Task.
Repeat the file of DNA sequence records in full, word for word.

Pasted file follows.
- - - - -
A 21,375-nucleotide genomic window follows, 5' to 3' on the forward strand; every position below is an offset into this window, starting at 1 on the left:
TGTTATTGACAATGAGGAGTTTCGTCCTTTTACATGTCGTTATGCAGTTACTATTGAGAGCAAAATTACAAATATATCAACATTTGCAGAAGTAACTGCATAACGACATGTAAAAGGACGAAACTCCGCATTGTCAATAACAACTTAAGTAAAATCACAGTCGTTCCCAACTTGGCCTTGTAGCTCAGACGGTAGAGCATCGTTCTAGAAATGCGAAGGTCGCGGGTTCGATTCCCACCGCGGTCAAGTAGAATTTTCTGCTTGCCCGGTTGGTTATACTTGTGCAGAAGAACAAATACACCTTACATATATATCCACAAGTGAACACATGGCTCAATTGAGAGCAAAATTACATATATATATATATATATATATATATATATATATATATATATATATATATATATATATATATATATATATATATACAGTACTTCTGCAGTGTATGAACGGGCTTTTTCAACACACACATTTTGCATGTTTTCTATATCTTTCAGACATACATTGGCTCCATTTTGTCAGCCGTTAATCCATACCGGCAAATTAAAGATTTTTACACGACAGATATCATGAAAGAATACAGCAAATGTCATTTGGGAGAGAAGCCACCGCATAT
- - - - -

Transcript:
A 21,375-nucleotide genomic window follows, 5' to 3' on the forward strand; every position below is an offset into this window, starting at 1 on the left:
TGTTATTGACAATGAGGAGTTTCGTCCTTTTACATGTCGTTATGCAGTTACTATTGAGAGCAAAATTACAAATATATCAACATTTGCAGAAGTAACTGCATAACGACATGTAAAAGGACGAAACTCCGCATTGTCAATAACAACTTAAGTAAAATCACAGTCGTTCCCAACTTGGCCTTGTAGCTCAGACGGTAGAGCATCGTTCTAGAAATGCGAAGGTCGCGGGTTCGATTCCCACCGCGGTCAAGTAGAATTTTCTGCTTGCCCGGTTGGTTATACTTGTGCAGAAGAACAAATACACCTTACATATATATCCACAAGTGAACACATGGCTCAATTGAGAGCAAAATTACATATATATATATATATATATATATATATATATATATATATATATATATATATATATATATATATATATATATATACAGTACTTCTGCAGTGTATGAACGGGCTTTTTCAACACACACATTTTGCATGTTTTCTATATCTTTCAGACATACATTGGCTCCATTTTGTCAGCCGTTAATCCATACCGGCAAATTAAAGATTTTTACACGACAGATATCATGAAAGAATACAGCAAATGTCATTTGGGAGAGAAGCCACCGCATAT